Tips for Traveling with a Toddler

Once your baby reaches the toddler stage, typically around the age of 1-3 years old, traveling becomes a whole new experience with its own unique challenges. Your child has become mobile, more expressive and innately curious and anxious to explore his surroundings. Your job is to not only get to and enjoy your destination, but to keep your travel buddy safe, comfortable and entertained. Follow our tips for easier travel with tots, and you’ll both have a wonderful trip.

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Pack smart (which, unfortunately, doesn’t necessarily mean light).
You think babies require a lot of stuff, but now that you’re in the throes of the toddler stage, you’ll quickly see that the Baby Packing List has nothing on the whopping amount of toys, snacks, clothes and gear you’ll need to travel with your toddler. Here’s a handy pack list for tots we’ve found at BabyCenter and have revised after traveling with toddlers of our own:

  • Diapers – Bring extras in case of emergencies or delays. Potty training? We feel for ya. Regardless of what the experts say, rely on pull-ups, rather than new underpants for the plane ride.
  • Wipes – Not just for changing diapers. You’ll likely use them more for the endless spills, drips, and messy disasters that go hand in hand with toddlers. Also useful for cleaning and de-germing toilet seats, arm rests and restaurant tables.
  • Mat to put under your toddler during diaper changes – You have no idea where you might need to change a diaper.
  • Blanket(s) – Bring a few for comfort, shade, and warmth. Big scarves and wraps can do double duty, serving your needs as well as baby’s.
  • Plastic or reusable bags – Carry a variety of sizes for storing soiled diapers, clothes, and shoes.
  • Small bottles of disinfecting hand gel and toiletries – Buy travel sizes that can be stored in an easy-to-access tote or carry-on.
  • Tissues
  • Toys and books – Your child’s favorites, plus several new toys for surprises along the way. As lovely as it is to have a few books and crayons on hand, nothing beats a fully loaded iPad.
  • Your child’s favorite stuffed animal or blanket – Anything that provides comfort while away from familiar places.
  • Clothes, socks, and shoes – One to two outfits per day is a good guideline. Denim and dark colors are good for hiding dirt and stains. Prepare for weather changes by dressing in layers. Some parents swear by packing each outfit – a full change of clothes – in individual sealed bags for easy access.
  • Bathing suit – Lightweight and easy to pack, and you never know when it will come in handy.
  • Washable bibs
  • Sun hat and sunscreen
  • Sippy cups or bottles – Encourage your toddler to drink plenty of liquids to avoid dehydration, especially when flying.
  • Snack food – Don’t forget high-energy snacks for you, too.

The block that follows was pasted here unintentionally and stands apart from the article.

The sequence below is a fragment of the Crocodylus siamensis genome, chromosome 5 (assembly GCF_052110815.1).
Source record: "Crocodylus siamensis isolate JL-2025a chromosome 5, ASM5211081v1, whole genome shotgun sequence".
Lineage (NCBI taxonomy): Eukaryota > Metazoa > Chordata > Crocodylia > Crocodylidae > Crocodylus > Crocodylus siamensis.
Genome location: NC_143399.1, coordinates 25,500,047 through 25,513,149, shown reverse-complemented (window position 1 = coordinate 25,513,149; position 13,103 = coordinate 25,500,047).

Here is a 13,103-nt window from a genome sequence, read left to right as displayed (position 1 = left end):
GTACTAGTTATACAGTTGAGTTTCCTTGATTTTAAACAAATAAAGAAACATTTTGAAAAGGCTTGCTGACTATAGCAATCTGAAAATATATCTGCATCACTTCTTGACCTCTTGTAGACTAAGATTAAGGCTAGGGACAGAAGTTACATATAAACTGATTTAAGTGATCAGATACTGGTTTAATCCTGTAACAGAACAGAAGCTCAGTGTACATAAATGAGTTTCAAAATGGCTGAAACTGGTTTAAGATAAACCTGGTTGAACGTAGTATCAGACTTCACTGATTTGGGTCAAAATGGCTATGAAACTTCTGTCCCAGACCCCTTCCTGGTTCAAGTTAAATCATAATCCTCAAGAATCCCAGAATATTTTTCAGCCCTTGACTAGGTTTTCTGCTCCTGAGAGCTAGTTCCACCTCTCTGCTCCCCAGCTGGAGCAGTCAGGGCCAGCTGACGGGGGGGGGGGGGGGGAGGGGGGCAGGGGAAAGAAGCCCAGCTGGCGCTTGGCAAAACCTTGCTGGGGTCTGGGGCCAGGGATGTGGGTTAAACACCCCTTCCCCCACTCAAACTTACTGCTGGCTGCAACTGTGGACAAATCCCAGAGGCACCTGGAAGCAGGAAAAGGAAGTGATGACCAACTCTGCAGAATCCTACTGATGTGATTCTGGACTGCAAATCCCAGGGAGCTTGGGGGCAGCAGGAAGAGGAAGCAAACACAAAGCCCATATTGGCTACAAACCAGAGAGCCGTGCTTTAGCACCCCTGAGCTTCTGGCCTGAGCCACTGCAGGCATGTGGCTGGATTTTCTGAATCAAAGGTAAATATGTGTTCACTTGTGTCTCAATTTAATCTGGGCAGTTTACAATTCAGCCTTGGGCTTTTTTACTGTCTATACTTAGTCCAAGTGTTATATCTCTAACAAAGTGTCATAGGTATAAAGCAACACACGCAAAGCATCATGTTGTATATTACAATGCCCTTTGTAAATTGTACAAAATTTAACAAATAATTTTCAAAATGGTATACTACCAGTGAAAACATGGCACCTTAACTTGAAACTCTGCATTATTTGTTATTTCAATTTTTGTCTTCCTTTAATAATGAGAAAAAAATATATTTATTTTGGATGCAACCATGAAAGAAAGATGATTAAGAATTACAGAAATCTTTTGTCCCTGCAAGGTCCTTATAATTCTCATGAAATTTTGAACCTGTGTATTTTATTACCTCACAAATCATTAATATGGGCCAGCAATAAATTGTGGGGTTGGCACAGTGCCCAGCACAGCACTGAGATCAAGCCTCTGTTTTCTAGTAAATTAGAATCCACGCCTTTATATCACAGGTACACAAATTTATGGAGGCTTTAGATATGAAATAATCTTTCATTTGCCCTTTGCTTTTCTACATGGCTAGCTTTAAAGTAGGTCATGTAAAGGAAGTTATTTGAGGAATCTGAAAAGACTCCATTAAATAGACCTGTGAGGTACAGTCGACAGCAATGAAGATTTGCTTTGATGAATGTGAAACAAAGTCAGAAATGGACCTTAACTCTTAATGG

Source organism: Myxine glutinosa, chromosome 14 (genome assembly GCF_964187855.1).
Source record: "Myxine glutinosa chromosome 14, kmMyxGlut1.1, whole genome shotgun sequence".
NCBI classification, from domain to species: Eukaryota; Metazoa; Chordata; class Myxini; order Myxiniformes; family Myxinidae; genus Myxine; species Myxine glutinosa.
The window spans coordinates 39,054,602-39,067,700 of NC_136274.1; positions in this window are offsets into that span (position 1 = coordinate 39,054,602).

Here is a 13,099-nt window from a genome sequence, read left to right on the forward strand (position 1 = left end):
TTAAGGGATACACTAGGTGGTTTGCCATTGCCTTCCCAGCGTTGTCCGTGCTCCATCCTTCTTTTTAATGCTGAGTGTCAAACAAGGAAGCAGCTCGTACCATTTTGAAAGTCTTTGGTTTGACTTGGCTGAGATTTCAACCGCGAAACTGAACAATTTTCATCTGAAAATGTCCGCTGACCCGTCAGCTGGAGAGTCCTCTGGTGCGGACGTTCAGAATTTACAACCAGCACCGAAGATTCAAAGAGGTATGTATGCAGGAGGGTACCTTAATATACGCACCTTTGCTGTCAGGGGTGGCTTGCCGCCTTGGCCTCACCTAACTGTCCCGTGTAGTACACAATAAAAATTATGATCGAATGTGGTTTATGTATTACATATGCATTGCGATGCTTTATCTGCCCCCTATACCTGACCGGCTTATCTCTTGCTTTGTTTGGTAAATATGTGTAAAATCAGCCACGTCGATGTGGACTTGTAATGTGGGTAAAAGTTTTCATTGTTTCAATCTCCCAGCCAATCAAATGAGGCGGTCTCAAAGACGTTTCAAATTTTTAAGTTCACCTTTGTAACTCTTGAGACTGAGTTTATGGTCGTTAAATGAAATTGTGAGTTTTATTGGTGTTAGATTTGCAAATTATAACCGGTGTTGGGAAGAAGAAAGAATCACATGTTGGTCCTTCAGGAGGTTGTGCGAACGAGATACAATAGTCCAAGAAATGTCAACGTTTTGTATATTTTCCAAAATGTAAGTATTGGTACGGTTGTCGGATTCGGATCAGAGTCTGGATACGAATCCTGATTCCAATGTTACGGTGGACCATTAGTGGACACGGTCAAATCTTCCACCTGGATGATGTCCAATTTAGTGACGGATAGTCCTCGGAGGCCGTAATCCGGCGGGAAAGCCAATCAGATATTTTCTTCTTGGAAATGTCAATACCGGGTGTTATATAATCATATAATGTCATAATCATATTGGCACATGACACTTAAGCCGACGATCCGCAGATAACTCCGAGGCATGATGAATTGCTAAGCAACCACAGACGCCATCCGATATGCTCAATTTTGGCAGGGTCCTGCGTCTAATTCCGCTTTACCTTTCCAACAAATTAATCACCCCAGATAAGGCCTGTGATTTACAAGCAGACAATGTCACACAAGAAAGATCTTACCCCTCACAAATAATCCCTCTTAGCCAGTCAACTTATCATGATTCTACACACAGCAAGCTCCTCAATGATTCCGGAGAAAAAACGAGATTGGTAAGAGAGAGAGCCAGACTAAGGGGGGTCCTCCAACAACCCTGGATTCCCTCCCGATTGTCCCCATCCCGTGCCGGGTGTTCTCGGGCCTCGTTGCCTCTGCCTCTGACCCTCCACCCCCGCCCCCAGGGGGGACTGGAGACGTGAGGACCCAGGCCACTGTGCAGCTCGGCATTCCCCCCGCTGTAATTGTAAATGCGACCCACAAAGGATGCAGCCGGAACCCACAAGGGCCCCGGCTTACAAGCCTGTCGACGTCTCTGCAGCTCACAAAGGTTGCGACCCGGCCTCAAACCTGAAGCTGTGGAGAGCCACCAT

• Eating utensils
  • Nightlight – Helpful for your toddler and for you to locate him and the bathroom in a dark hotel room.
  • First-aid kit and child-proofing supplies –  Think socket protectors.
  • Portable crib or bed – Think long and hard before planning to have a (squirmy) toddler sleep with you. If he doesn’t have his own bed or crib at your destination, bring a portable one.
  •  Car seat for travel by car or plane – If you’re renting a car, you can call ahead and arrange to have one waiting with your rental.
  • Portable stroller – Can usually be gate-checked or stored in the overhead bin of an airplane. It’s extremely helpful, even for toddler’s who think they’ve outgrown the stroller.

Keep to your schedule.
Toddlers, like babies, are more content and adjust better to new surroundings when they stick to a familiar schedule or routine. While it’s not always possible to follow the exact routine you have at home, you can typically stick to meal, nap and bedtime schedules with some consistency. You’ll both be happier travelers if you’re well rested and well fed.

Build in extra time for short attention spans.
As much as you’d like to get to your destination as quickly as possible, it’s not reasonable to expect a toddler to sit quietly, strapped into a car seat in a car or waiting in long lines at an airport. Build extra time into your schedule so that you can have little, frequent breaks and distractions.

For instance, let him push a toy around the airport waiting room or ride the escalators a few times. Three-wheeled scooters are great for burning energy, and they are easy to transport. On long car rides, plan to stop frequently. Experts suggest planning the trip so that part of it takes place during nap time –  when your child is awake, make rest stops every hour or two. Let him get out of the car to stretch, blow bubbles or kick a ball.

Incorporate time for yourself and time with your spouse or partner.
No matter how well you plan and prepare, travel with young children can be stressful and tiring. Give yourself a break by making time to take care of yourself and your adult relationships. Let Dad do solo duty for a bit while you take a nap or see the sights. You can both get a break and a chance to see the nightlife by hiring a sitter. Hotels can often recommend local babysitters, though it’s typically less expensive and more convenient to find and book a trustworthy sitter on UrbanSitter. You’ll have greater peace of mind leaving your child in a new sitter’s care after reading her profile and other parents’ reviews on the site.

Travel with your curious, squirmy toddler can be eye-opening and lots of fun if you’re prepared and patient. Before long, your tiny travel companion will become a big kid with a whole new perspective to bring to travel.

What other travel tips do you swear by? Share them with us in the comments!